MAJOR: LATIN
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The Latin major is for students who want an in-depth understanding of Roman culture through Latin language and literature. Students gain senior-level competency in Latin, and are exposed to a wide range of classic texts from the period. They complement their Latin studies with courses in ancient Greek on broader cultural themes in the Classical world. Latin majors often spend a summer, a semester, or even a year studying abroad-often at an American program in Rome-to gain a better understanding of ancient Roman culture at its geographic source.

Students following the 2014-16 Undergraduate Catalog who are interested in ancient history should follow the classical languages major.

Declare This Major

Undergraduates currently enrolled at UT who wish to declare an Latin major must first meet with a classics advisor. Making an appointment in advance is recommended. There is no formal application process, but students with over 60 hours completed may need to appeal to declare the major. For more information, visit the student affairs page on how to declare a major.

Prospective University of Texas at Austin students should visit to learn about the application process and how to declare a major.

Required Courses

Visit the Latin degree plan to see all required courses for the Latin major in the College of Liberal Arts. For additional information, view major requirements and Latin course descriptions.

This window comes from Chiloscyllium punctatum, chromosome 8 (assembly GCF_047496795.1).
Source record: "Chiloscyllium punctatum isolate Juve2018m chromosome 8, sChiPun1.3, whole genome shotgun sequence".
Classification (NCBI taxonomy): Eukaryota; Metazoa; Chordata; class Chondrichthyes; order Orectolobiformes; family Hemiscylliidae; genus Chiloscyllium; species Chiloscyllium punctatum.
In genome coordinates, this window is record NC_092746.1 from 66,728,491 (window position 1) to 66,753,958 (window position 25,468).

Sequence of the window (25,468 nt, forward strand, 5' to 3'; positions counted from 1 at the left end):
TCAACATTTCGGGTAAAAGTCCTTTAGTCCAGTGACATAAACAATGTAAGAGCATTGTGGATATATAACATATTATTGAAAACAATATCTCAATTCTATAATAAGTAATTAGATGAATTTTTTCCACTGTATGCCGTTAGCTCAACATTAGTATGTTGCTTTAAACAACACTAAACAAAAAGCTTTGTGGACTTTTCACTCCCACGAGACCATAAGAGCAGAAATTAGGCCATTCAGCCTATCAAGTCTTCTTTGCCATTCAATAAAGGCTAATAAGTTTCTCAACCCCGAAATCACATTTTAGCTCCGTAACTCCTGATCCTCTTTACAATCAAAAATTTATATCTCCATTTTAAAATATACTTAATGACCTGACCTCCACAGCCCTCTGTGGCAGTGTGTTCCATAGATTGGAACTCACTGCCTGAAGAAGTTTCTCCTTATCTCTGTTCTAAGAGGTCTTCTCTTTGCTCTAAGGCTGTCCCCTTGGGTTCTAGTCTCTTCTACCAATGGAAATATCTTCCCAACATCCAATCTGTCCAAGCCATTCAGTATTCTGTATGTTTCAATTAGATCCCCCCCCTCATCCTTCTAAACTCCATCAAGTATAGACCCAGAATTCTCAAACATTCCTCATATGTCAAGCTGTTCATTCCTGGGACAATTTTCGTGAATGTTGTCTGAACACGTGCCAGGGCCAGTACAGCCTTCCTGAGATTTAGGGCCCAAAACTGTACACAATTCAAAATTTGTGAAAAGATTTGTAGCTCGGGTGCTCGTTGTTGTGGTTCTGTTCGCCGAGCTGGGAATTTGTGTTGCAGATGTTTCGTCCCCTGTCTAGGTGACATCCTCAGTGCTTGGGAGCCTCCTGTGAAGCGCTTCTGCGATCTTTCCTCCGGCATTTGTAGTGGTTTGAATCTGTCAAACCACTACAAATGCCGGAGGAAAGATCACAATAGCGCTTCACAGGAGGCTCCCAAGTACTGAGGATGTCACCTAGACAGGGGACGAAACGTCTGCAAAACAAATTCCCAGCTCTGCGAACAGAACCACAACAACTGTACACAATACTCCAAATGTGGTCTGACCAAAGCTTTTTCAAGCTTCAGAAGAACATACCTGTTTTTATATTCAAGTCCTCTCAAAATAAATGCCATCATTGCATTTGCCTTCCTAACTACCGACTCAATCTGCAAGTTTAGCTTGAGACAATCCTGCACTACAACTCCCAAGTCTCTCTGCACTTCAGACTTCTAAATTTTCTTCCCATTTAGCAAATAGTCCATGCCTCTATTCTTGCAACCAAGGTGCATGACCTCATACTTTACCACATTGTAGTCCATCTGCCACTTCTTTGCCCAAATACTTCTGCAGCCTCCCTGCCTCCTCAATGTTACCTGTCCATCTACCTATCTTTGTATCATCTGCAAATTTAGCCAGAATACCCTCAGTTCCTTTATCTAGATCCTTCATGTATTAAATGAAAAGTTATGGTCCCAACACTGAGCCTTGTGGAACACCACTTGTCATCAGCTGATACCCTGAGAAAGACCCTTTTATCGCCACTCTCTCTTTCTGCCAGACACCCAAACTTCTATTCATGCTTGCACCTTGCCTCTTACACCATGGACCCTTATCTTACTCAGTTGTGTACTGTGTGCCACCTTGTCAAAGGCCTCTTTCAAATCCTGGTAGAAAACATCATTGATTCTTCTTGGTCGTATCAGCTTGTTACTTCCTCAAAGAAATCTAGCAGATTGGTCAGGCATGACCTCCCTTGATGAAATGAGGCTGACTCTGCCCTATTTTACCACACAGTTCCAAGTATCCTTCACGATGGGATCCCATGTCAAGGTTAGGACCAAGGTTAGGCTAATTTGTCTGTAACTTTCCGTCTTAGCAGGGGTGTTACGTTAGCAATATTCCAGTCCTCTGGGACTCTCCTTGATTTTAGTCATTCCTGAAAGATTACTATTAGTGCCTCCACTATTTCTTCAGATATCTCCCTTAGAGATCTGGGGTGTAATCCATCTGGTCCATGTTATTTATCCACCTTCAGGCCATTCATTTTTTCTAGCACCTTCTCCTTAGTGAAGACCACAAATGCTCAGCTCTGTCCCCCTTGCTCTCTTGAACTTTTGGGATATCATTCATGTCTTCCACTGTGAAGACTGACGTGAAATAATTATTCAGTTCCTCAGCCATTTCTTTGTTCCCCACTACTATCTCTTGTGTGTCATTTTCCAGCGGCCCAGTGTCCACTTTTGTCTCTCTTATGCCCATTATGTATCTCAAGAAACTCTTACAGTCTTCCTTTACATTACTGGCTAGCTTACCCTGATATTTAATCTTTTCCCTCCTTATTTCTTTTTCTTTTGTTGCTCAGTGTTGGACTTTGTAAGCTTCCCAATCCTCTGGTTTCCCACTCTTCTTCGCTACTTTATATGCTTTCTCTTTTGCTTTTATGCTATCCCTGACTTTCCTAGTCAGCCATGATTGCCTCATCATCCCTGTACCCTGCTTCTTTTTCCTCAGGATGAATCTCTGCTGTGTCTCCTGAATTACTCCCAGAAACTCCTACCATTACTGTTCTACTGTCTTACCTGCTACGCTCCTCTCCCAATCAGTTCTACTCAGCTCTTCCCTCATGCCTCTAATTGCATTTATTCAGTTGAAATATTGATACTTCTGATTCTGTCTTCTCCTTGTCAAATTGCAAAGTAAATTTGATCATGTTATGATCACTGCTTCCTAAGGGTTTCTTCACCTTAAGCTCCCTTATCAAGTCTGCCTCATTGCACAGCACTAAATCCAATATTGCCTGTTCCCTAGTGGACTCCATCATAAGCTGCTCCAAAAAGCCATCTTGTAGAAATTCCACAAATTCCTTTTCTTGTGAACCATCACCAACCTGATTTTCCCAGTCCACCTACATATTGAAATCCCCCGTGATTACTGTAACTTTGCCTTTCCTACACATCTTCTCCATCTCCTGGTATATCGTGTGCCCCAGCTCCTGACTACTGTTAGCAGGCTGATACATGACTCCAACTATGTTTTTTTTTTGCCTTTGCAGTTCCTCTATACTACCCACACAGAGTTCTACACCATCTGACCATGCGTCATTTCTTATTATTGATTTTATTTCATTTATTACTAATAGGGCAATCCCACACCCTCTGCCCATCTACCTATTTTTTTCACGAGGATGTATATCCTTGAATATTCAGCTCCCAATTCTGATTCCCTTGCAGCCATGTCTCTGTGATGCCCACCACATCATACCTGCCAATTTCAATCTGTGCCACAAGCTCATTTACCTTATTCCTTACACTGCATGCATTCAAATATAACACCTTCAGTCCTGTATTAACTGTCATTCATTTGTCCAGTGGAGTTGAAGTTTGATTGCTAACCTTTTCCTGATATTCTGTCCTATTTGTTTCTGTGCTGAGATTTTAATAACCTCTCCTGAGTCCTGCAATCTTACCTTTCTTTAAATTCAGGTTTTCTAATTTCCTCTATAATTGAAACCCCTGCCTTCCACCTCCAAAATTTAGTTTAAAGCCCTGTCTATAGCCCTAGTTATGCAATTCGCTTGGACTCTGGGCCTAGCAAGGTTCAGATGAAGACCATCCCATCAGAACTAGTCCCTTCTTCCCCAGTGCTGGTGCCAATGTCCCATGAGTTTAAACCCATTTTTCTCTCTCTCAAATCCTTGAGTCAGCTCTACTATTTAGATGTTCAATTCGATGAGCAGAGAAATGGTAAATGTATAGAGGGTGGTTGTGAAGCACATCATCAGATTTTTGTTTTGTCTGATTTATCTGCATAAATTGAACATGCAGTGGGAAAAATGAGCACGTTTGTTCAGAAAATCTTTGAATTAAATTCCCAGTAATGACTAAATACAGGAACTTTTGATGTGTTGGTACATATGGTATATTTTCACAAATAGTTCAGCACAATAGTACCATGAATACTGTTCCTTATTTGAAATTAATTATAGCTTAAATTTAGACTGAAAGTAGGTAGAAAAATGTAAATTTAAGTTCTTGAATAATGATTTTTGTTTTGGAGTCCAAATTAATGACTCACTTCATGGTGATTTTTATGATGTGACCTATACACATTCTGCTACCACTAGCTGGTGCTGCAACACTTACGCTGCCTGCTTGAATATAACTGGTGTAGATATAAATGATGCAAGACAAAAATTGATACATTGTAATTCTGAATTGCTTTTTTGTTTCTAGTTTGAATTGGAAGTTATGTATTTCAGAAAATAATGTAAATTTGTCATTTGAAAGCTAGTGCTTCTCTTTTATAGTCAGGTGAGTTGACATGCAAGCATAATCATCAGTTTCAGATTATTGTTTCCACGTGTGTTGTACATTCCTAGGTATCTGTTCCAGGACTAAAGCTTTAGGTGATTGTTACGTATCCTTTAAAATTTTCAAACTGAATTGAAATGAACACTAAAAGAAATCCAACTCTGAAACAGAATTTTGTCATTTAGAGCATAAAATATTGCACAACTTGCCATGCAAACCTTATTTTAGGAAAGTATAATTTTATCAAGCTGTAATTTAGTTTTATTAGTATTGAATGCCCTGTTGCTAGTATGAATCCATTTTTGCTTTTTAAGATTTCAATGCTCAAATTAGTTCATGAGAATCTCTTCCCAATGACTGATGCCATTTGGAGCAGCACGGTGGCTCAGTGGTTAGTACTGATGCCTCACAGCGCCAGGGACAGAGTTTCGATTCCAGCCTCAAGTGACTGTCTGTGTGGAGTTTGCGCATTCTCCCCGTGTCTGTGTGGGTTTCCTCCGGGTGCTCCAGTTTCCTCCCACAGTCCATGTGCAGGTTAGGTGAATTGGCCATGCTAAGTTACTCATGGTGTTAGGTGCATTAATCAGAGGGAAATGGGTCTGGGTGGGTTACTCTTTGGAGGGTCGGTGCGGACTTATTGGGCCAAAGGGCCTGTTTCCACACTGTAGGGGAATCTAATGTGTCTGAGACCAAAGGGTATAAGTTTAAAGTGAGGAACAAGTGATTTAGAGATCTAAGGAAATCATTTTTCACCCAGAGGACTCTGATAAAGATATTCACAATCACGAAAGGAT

Personality

Latin majors enjoy the linguistic and cognitive challenges of learning a difficult but culturally indispensable (and still living!) language along with the rich literature and culture surrounding it. They tend to be individualists who are deeply committed to acquiring a broad liberal arts education. Many students in the Latin major enjoyed and excelled at Latin in high school, but some of our best majors first learned - and fell in love with - Latin at the University of Texas at Austin.

Skills

Students who believes college is a place where one can build up some intellectual muscle, and experience the thrill of genuine accomplishment while doing it, may be a good fit for the Latin major. Studying the language and literature of ancient Rome helps students develop their critical thinking, language, rhetoric, and communication skills while simultaneously deepening the understanding of Western civilization.